Study Reveals Why Women Skip Preventative Care
According to a recent Ipsos poll commissioned by the Alliance for Women's Health and Prevention (AWHP), nearly half of the women in the United States are not getting the preventive care they need.
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The survey of 3,204 women, which looks at their experiences and challenges with preventative healthcare, found that 45 percent have skipped things like check-ups and vaccinations in the past year. The most common reasons were high out-of-pocket costs (25 percent) and time constraints (23 percent).
The survey found cervical cancer screening attendance fraught with inequalities based on race and income. Although three out of four women received a cervical cancer screening at some point in their lives, White women were more likely to have accepted the screening (81 percent) compared to Black women (65 percent), Asian women (66 percent), and Hispanic women (68 percent). Insured women were also more likely to have received a screening (79 percent) than uninsured women (51 percent). Medicaid patients were less likely to have had the screening than those with private insurance. The disparities in the screenings compound grim statistics. Hispanic women are 40 percent more likely to get cervical cancer than White women. Black women are more likely to die from it.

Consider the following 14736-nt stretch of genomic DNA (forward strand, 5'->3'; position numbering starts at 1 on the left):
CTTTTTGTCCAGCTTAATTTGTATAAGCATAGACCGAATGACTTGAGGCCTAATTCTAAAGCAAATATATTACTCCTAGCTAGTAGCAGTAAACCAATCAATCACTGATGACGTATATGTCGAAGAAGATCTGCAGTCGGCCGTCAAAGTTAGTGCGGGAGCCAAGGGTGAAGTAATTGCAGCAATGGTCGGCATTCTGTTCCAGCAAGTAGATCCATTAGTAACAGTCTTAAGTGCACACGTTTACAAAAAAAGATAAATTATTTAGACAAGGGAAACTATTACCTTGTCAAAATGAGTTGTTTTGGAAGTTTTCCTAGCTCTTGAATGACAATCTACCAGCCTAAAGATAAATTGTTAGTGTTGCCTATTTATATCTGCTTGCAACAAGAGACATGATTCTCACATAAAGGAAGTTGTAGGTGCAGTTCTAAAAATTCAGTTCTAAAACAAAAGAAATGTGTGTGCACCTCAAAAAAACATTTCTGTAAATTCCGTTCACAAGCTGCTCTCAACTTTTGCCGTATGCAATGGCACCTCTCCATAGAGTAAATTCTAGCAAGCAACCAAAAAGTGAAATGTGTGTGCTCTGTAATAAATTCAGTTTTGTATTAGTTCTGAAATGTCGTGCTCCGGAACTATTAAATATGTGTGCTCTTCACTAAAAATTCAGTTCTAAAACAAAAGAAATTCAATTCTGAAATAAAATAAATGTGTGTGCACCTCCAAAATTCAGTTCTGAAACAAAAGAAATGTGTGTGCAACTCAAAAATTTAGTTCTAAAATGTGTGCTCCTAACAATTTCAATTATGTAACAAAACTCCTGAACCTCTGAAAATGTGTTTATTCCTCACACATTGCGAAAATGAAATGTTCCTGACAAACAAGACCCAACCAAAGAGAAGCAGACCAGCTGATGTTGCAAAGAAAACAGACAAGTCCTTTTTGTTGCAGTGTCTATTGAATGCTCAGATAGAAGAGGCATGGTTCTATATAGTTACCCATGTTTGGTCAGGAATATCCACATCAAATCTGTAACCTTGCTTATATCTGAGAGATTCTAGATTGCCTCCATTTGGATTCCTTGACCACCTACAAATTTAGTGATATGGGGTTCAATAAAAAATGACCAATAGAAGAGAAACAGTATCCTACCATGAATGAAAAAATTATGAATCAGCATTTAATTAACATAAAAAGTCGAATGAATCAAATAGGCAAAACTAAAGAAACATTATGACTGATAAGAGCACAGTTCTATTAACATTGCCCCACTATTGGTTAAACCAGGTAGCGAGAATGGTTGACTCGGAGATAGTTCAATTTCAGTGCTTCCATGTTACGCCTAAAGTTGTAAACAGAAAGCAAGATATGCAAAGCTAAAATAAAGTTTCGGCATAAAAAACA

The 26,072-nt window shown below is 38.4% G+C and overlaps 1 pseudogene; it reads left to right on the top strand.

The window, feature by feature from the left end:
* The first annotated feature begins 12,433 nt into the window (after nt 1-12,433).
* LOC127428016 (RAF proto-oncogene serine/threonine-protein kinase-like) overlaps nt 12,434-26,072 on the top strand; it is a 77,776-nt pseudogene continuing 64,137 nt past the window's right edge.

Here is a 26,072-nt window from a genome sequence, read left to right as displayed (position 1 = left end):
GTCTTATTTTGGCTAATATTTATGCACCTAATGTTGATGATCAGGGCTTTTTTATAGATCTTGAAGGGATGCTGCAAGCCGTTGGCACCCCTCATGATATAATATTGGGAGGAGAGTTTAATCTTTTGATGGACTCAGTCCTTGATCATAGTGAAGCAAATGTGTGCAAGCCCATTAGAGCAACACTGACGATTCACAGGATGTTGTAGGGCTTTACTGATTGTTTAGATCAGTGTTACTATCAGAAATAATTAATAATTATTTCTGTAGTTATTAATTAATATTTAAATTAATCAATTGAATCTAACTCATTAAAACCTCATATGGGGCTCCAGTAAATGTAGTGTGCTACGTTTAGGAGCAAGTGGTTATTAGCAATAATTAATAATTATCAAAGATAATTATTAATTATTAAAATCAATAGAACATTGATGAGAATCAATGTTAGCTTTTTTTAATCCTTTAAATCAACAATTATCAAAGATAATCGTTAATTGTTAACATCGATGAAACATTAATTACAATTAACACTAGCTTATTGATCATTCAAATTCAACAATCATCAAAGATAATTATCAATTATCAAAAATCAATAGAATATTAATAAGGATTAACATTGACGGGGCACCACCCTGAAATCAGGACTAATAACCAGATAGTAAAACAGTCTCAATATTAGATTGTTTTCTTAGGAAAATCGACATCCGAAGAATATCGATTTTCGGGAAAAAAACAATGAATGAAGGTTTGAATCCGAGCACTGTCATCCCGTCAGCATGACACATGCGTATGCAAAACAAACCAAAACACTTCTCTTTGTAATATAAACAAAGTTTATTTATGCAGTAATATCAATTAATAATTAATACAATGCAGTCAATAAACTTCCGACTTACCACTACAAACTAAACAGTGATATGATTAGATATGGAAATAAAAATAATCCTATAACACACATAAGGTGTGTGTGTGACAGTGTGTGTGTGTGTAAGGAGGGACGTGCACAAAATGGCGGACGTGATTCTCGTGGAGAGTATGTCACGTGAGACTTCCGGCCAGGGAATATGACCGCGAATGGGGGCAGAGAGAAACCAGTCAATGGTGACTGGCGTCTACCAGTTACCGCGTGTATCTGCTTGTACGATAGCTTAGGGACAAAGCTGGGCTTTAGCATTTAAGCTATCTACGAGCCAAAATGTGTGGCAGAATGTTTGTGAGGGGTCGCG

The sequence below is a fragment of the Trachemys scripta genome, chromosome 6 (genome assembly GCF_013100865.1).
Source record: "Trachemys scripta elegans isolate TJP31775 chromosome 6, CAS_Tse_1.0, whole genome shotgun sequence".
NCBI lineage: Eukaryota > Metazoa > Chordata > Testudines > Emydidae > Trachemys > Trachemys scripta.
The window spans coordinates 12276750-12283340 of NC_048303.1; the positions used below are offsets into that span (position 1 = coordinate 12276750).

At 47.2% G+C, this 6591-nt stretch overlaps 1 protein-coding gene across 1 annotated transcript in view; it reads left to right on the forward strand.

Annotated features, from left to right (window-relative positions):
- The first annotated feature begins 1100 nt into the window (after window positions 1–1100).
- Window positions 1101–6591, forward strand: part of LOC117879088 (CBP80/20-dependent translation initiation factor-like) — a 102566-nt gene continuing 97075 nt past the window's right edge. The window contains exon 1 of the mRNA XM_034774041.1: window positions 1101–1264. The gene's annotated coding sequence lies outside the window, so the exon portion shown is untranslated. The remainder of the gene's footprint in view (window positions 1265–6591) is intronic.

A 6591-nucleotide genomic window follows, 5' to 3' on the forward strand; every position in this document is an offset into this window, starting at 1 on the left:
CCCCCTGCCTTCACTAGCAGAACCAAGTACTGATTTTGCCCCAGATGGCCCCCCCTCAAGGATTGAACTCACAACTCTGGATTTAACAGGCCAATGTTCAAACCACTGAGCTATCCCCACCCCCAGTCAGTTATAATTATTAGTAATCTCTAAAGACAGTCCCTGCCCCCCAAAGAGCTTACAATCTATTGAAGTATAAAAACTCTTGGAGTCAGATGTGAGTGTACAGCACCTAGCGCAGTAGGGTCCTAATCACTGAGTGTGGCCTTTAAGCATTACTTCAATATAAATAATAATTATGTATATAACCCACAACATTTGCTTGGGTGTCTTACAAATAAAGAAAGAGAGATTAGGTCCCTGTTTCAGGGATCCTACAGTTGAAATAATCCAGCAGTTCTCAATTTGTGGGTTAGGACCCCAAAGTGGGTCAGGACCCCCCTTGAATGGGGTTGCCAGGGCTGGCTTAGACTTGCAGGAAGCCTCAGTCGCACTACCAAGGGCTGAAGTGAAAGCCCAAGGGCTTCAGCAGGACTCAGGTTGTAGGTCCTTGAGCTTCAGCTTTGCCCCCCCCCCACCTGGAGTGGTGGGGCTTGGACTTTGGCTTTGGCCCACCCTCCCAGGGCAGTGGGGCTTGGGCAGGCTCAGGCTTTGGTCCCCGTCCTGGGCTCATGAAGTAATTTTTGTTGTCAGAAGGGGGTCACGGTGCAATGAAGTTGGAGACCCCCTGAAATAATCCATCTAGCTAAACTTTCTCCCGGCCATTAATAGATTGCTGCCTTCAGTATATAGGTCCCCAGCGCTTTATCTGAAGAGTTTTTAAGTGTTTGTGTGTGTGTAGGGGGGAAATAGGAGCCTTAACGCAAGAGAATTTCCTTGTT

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Ninety-one percent of women feel it's essential to prioritize affordability in preventive care, with 90 percent saying it's important to allow for early disease detection through comprehensive testing. The need for patient-provider relationships was also emphasized, with 89 percent saying it's vital to encourage conversations between patients and providers and shared decision-making. The data highlights how crucial insurance coverage is in ensuring women receive the preventive care they need, with only 34 percent of women saying they would get a cervical cancer screening if their insurance did not cover it.
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Haywood Brown, MD, member of the Board of Directors of AWHP, emphasized the need for action to ensure all women have access to routine OBGYN visits and cervical cancer screenings, regardless of who they are and where they live. “By prioritizing affordability, early detection, patient-provider relationships, and health equity,” said Brown in a statement, “we can ensure that women receive the preventive care they need to lead healthy lives.”